As Silicon Valley's dream of self-driving moves quickly to become reality, word of the technology's advancement has come with a quiet acknowledgement: Making cars is hard.
That's why news from companies like Google and Uber these days often comes with other names, like Ford and Volvo.
Uber's giving rides in Pittsburgh in self-driving Fords, and it's developing an autonomous car that will be built by Volvo. Fiat Chrysler is building a batch of vans for Google, using the technology the tech giant developed. And two of the field's biggest players, Apple and Google, have reportedly reined in their ambitions to build their own self-driving cars as they apparently look for partnerships instead.
Combine that shift in thinking with South Carolina's growing automotive sector, and Clemson University researchers think they could make a splash in the emerging field.
The university hired its first-ever endowed chair for autonomous vehicles earlier this year, and it's sifted through its faculty looking for researchers with experience in related fields, counting 16 in all. And it plans to hire six more over the next year as it rounds out its team, said Zoran Filipi, chair of Clemson's automotive engineering department.
The investment in autonomous vehicles represents a new push for Clemson, which has focused its International Center for Automotive Research on other topics, like how cars are designed, how well they perform and how people interact with them. Researchers had focused more on the way cars are made than the way they might one day be driven.
Now, it's betting that its experience with those issues will give it an advantage in the self-driving space. Cars, after all, are enormously complex and highly engineered machines that rely on complicated supply chains, a challenge Silicon Valley is running headlong into. Likewise, autonomous technology could change just about every detail of their designs, from how the seats are arranged to how many safety features they need on board.
"That's exactly what we bring to the table," Filipi said, adding that changing technology could retool the size and shape of vehicles. "All of those questions are on our minds, and we have been working on several aspects of that. Now we bring that to the autonomous driving area."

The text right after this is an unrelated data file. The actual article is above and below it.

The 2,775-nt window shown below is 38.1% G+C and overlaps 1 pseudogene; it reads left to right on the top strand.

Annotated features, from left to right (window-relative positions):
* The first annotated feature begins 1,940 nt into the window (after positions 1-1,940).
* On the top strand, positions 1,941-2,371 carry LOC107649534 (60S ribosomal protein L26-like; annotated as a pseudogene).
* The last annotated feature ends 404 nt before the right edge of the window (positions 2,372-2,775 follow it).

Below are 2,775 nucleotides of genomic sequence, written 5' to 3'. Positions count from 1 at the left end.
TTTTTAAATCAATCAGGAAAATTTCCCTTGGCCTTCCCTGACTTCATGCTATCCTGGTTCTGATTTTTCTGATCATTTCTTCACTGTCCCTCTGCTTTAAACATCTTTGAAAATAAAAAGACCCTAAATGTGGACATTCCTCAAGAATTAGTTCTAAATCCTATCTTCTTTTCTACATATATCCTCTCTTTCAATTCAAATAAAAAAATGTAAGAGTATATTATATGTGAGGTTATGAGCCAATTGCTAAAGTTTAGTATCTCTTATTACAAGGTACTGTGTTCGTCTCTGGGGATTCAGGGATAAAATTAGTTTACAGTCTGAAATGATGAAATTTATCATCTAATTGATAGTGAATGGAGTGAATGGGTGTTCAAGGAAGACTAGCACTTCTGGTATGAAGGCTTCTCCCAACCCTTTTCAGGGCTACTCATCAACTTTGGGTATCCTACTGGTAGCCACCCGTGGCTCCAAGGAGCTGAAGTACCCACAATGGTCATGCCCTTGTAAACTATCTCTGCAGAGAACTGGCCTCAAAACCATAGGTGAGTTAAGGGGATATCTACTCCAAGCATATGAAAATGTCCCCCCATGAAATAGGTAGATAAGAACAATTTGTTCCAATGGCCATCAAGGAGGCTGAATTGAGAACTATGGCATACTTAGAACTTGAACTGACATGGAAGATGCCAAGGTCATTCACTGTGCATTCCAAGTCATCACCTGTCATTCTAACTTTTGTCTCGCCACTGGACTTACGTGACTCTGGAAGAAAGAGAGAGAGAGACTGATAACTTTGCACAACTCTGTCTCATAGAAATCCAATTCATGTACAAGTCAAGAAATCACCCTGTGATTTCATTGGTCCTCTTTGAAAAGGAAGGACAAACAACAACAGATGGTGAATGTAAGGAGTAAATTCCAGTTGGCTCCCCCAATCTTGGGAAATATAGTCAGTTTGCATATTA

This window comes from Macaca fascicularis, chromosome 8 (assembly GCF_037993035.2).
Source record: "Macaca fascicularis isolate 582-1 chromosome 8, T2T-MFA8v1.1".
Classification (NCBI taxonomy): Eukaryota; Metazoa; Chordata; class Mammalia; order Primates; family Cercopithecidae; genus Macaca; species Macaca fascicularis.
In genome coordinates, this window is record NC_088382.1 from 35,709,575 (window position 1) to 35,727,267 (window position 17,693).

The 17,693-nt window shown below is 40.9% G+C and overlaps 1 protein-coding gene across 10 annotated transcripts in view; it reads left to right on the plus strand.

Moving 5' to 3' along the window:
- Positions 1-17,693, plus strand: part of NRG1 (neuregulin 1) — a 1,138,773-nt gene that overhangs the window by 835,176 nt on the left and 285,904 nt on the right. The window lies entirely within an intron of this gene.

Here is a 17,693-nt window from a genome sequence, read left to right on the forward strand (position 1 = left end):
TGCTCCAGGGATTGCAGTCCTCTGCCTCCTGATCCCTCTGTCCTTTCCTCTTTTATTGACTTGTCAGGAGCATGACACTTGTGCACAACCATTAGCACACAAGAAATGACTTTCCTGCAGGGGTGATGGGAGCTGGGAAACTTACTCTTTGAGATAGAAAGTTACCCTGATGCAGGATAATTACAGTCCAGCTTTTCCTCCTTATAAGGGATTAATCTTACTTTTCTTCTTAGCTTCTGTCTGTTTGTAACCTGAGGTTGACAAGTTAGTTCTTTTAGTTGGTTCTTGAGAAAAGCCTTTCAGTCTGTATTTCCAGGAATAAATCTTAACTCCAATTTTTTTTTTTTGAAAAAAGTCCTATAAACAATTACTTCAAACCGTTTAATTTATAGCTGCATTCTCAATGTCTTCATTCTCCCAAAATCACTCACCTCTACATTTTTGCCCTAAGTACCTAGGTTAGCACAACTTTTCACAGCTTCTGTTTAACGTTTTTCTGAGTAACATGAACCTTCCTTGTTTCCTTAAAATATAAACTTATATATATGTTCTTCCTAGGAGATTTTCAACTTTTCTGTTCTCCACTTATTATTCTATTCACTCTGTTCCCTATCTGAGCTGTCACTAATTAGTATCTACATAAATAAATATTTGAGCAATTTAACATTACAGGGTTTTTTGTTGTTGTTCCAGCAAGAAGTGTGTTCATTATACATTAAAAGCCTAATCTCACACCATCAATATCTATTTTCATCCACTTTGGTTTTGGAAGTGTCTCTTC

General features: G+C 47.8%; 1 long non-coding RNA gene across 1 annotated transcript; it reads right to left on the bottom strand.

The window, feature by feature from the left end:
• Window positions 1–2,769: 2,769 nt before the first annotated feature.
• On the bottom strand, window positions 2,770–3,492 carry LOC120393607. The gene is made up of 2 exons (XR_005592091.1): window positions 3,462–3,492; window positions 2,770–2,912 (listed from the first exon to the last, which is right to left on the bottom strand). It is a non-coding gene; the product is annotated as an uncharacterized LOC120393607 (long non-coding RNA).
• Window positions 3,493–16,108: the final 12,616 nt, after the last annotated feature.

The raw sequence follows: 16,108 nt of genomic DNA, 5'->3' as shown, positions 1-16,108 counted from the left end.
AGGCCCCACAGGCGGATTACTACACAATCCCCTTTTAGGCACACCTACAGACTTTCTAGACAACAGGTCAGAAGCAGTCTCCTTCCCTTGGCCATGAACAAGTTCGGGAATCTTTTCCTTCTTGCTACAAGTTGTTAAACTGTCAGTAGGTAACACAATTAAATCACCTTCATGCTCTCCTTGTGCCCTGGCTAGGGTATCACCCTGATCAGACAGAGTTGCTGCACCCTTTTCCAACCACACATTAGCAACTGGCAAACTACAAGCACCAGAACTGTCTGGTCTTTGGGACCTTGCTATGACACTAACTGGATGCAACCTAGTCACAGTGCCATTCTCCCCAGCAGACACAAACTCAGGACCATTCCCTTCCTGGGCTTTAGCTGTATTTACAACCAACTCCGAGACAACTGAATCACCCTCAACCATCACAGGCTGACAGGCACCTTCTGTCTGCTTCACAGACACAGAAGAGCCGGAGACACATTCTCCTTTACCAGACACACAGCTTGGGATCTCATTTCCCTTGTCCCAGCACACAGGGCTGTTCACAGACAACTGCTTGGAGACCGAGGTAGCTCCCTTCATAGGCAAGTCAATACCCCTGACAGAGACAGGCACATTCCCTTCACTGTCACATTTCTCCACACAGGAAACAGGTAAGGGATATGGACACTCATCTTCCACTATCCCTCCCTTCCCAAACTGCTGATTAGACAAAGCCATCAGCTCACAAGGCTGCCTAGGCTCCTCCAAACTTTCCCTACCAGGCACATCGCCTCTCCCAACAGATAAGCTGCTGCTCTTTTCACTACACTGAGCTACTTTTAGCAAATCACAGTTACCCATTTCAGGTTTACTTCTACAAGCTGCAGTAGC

So Clemson's auto design curriculum will start featuring more instruction on autonomous vehicles, and when teams of students design prototype cars each year, they'll start adding autonomous features. For his part, Venkat Krovi - who was named endowed chair of autonomous vehicles this fall - says he wants to get students thinking more about the myriad questions self-driving cars raise.
Krovi hopes to hold races of miniature self-driving cars within the next year or two; he imagines retrofitted remote-controlled cars running through a track dotted with obstacles like robot pedestrians. Eventually, he'd like to see a full-scale test track at the university.
But whatever the scale, the point is to get students from disciplines from computer science to mechanical engineering to think about self-driving cars, Krovi said.
That's important because engineers who can think about the technology in a comprehensive way are in hot demand. When Uber bought the self-driving truck startup Otto earlier this year, for example, it paid about $680 million in stock and agreed to a profit-sharing deal to get its technology and 91 employees, Bloomberg reported. (The technology was tested earlier month when an Otto-equipped 18-wheeler delivered a truckload of Budweiser in Colorado - without a driver behind the wheel.)
"It's clearly because there's a shortage of system-level thinking," Krovi said. "People who are trained in that class of technologies, I think a lot more will be needed."
Much of the future of self-driving cars is an unsettled question, but South Carolina's growing prominence in auto manufacturing suggests it may partly run through the state.
BMW, which has a factory in Spartanburg, says it plans to have a fully autonomous car on the road by 2021. And Volvo is working with Uber on a self-driving car it will build on the same chassis system its new Berkeley County facility is being designed around. (A spokesman for the Swedish automaker said it hasn't decided what it will make here other than the S60 sedan, and a BMW spokeswoman said the company wouldn't comment on future plans.)
And while neither company has said that it will build self-driving cars in South Carolina, the technology is sure to have ripple effects through the state's other manufacturers, including hundreds of factories making auto parts and tires that could have to retool their products as cars evolve.
The changes could be significant for companies like Michelin, which has its North America headquarters in Greenville and contributed to the endowed chair position. As cars become autonomous, for example, tire makers may not need to focus so much on handling because people won't be behind the wheel. And they may want to focus instead on giving passengers a smoother ride so they aren't reminded as much that they're not in control.
Those sorts of details strike at the challenge Silicon Valley has faced in trying to build its own cars. And they could present an opportunity for incumbent companies to get an edge.
"Vehicle automation is a cutting-edge field with huge potential for the state," Michelin North America president Pete Selleck said in a statement. He called Clemson's new emphasis "an innovative research program that could lead to new technology and create jobs for South Carolina.”